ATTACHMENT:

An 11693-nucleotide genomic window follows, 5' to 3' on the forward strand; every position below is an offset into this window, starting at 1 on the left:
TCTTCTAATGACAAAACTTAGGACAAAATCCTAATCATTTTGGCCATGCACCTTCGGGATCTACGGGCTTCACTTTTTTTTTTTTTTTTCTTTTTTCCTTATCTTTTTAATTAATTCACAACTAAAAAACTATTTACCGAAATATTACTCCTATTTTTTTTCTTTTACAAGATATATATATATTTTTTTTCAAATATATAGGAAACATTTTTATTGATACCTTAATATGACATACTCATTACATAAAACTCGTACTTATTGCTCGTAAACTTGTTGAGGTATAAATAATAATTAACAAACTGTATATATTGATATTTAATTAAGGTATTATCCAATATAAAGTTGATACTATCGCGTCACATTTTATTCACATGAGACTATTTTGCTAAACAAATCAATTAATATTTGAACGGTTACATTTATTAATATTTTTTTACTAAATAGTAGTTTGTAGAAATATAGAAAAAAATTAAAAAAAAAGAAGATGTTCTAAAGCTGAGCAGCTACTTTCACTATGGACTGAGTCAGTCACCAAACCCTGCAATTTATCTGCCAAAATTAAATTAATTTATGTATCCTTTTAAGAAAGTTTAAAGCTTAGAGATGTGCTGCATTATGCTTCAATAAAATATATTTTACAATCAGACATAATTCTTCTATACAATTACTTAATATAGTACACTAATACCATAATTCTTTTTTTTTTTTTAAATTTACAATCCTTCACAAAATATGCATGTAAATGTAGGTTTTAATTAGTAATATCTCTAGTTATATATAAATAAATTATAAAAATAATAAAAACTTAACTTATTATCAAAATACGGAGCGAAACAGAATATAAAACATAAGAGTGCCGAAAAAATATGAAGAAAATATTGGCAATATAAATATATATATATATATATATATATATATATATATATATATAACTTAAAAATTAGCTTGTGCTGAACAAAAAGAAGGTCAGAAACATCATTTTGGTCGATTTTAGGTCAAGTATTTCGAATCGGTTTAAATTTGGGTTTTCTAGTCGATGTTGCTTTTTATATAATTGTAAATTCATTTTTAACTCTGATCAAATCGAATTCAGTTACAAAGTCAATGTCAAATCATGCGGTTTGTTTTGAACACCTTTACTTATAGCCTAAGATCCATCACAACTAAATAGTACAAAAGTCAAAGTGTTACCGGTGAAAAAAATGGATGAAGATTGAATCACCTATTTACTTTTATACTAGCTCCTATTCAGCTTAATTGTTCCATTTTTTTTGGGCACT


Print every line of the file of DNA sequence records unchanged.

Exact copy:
An 11693-nucleotide genomic window follows, 5' to 3' on the forward strand; every position below is an offset into this window, starting at 1 on the left:
TCTTCTAATGACAAAACTTAGGACAAAATCCTAATCATTTTGGCCATGCACCTTCGGGATCTACGGGCTTCACTTTTTTTTTTTTTTTTCTTTTTTCCTTATCTTTTTAATTAATTCACAACTAAAAAACTATTTACCGAAATATTACTCCTATTTTTTTTCTTTTACAAGATATATATATATTTTTTTTCAAATATATAGGAAACATTTTTATTGATACCTTAATATGACATACTCATTACATAAAACTCGTACTTATTGCTCGTAAACTTGTTGAGGTATAAATAATAATTAACAAACTGTATATATTGATATTTAATTAAGGTATTATCCAATATAAAGTTGATACTATCGCGTCACATTTTATTCACATGAGACTATTTTGCTAAACAAATCAATTAATATTTGAACGGTTACATTTATTAATATTTTTTTACTAAATAGTAGTTTGTAGAAATATAGAAAAAAATTAAAAAAAAAGAAGATGTTCTAAAGCTGAGCAGCTACTTTCACTATGGACTGAGTCAGTCACCAAACCCTGCAATTTATCTGCCAAAATTAAATTAATTTATGTATCCTTTTAAGAAAGTTTAAAGCTTAGAGATGTGCTGCATTATGCTTCAATAAAATATATTTTACAATCAGACATAATTCTTCTATACAATTACTTAATATAGTACACTAATACCATAATTCTTTTTTTTTTTTTAAATTTACAATCCTTCACAAAATATGCATGTAAATGTAGGTTTTAATTAGTAATATCTCTAGTTATATATAAATAAATTATAAAAATAATAAAAACTTAACTTATTATCAAAATACGGAGCGAAACAGAATATAAAACATAAGAGTGCCGAAAAAATATGAAGAAAATATTGGCAATATAAATATATATATATATATATATATATATATATATATATATATAACTTAAAAATTAGCTTGTGCTGAACAAAAAGAAGGTCAGAAACATCATTTTGGTCGATTTTAGGTCAAGTATTTCGAATCGGTTTAAATTTGGGTTTTCTAGTCGATGTTGCTTTTTATATAATTGTAAATTCATTTTTAACTCTGATCAAATCGAATTCAGTTACAAAGTCAATGTCAAATCATGCGGTTTGTTTTGAACACCTTTACTTATAGCCTAAGATCCATCACAACTAAATAGTACAAAAGTCAAAGTGTTACCGGTGAAAAAAATGGATGAAGATTGAATCACCTATTTACTTTTATACTAGCTCCTATTCAGCTTAATTGTTCCATTTTTTTTGGGCACT